There was heavy trading on the New York and Pacific stock exchanges this week.
In action generally associated with Labor Day and the September stretch drive, the Bay Area and New York teams plunged early in an attempt--for the most part--to enhance their chances for title dividends.
Here are a synopsis and analysis:
RICKEY GOES HOME
Already boasting baseball's best record, despite a barrage of injuries, the Oakland Athletes couldn't restrain their enthusiasm at re-acquiring leadoff man and left fielder Rickey Henderson from the Yankees.
"It's a run whenever he gets on base," pitcher Dave Stewart said. "It's automatic offense. You'll see the difference immediately."
Said Dave Parker, the designated hitter: "In New York, Rickey was the whole show. He felt he had to do it all. Here, he just has to do his job. Now he'll put on the show."
Nobody can do it better than Henderson, when he has his mind on it.
But the Yankees--at least at the management level--had begun to question the frequency with which he had his mind on it.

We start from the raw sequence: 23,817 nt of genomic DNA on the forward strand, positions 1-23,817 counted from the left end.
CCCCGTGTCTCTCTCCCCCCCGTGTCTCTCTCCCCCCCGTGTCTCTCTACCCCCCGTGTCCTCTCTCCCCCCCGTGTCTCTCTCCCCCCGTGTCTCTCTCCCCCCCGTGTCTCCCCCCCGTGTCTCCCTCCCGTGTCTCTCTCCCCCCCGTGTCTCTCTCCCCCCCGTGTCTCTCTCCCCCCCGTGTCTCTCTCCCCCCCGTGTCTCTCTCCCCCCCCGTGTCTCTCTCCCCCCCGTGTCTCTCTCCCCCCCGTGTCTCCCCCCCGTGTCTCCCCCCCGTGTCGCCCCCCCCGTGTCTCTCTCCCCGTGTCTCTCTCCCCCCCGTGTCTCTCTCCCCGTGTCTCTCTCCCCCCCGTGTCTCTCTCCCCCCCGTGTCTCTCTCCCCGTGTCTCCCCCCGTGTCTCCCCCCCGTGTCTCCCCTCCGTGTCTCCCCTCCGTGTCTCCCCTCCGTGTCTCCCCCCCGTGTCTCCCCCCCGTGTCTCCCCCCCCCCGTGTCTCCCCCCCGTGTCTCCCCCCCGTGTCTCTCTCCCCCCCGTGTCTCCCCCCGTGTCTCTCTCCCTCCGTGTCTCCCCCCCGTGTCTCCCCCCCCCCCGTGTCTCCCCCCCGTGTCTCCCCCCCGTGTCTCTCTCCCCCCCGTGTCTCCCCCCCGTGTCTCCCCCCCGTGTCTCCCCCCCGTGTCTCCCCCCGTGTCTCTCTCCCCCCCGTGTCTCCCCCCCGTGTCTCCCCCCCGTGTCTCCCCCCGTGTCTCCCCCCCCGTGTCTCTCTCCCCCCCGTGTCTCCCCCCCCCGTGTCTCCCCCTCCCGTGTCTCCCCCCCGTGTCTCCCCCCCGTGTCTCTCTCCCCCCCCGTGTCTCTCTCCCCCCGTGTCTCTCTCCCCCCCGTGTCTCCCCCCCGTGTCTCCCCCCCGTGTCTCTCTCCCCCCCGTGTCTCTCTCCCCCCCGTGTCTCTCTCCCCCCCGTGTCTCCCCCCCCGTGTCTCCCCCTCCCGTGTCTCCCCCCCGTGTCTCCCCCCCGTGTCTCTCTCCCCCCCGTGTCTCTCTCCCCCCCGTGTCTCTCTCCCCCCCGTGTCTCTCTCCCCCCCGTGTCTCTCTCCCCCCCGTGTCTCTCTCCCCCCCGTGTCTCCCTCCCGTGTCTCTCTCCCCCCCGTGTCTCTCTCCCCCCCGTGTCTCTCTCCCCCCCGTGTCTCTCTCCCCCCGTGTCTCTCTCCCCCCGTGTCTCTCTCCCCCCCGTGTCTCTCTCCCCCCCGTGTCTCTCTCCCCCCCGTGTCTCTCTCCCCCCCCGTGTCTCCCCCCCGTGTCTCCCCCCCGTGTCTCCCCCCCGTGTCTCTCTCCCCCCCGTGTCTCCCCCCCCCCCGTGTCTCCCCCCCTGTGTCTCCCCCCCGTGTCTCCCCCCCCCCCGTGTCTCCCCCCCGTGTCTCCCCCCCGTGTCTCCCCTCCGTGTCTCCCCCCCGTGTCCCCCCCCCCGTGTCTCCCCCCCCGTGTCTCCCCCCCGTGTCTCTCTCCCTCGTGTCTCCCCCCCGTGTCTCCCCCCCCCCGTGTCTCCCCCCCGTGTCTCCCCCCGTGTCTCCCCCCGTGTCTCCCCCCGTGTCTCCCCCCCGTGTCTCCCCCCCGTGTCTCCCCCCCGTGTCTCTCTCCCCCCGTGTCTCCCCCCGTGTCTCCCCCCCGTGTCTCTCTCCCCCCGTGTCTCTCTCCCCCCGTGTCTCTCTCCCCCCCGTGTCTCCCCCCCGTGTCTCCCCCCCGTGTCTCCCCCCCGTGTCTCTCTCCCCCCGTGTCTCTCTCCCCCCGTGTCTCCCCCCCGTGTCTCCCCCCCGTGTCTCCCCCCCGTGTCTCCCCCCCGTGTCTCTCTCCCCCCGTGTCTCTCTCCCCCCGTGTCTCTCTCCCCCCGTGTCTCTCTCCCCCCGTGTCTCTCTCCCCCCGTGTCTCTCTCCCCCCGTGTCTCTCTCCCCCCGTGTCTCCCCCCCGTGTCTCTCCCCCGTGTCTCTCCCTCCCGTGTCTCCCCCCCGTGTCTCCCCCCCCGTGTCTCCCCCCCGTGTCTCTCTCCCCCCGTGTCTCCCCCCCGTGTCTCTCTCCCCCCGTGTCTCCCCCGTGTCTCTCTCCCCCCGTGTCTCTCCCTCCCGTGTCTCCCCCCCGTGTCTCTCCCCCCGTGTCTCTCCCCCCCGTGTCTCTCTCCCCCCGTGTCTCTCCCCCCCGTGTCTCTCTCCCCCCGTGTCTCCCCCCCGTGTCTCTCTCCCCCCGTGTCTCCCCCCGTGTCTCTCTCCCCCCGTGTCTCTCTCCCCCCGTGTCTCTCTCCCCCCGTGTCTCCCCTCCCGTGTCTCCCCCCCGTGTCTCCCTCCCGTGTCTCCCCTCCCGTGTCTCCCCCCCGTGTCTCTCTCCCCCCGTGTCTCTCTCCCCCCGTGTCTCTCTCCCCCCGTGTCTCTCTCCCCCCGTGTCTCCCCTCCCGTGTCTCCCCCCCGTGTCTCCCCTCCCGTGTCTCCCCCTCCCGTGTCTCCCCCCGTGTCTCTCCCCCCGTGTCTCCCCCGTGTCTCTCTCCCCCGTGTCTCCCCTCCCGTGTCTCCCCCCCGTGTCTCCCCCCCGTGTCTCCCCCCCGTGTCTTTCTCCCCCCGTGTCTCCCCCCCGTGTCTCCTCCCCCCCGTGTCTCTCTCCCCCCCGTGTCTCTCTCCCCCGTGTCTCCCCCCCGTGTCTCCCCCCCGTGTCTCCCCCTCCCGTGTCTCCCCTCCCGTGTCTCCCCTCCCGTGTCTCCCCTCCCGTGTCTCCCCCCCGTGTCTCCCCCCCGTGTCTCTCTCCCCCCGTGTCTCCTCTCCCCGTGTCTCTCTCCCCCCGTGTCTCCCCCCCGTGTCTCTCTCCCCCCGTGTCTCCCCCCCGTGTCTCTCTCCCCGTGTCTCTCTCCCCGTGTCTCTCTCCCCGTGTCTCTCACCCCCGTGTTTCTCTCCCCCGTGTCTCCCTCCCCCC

"I'm not saying Rickey didn't bust his tail every day, but I just didn't see the juice and enthusiasm people said Rickey had when he's on a hot streak," Manager Dallas Green said.
If ever there was a season for Henderson to display that juice, this was it.
He is coming off a five-year, $8.6-million contract, is eligible for free agency when the season ends, reportedly wants $8.2 million over three years and had given the Yankees until the All-Star break to reach an agreement, at which point, he said, negotiations would end and he would plan on playing elsewhere next season.
Henderson and the Yankees were said to be $1.2 million apart, a difference the club was unwilling to resolve, considering that Henderson will be 31 on Christmas Day and there are questions about the consistency of his physical skills--in addition to those concerning his drive. A trade also represented an opportunity for the Yankees to improve their bullpen depth.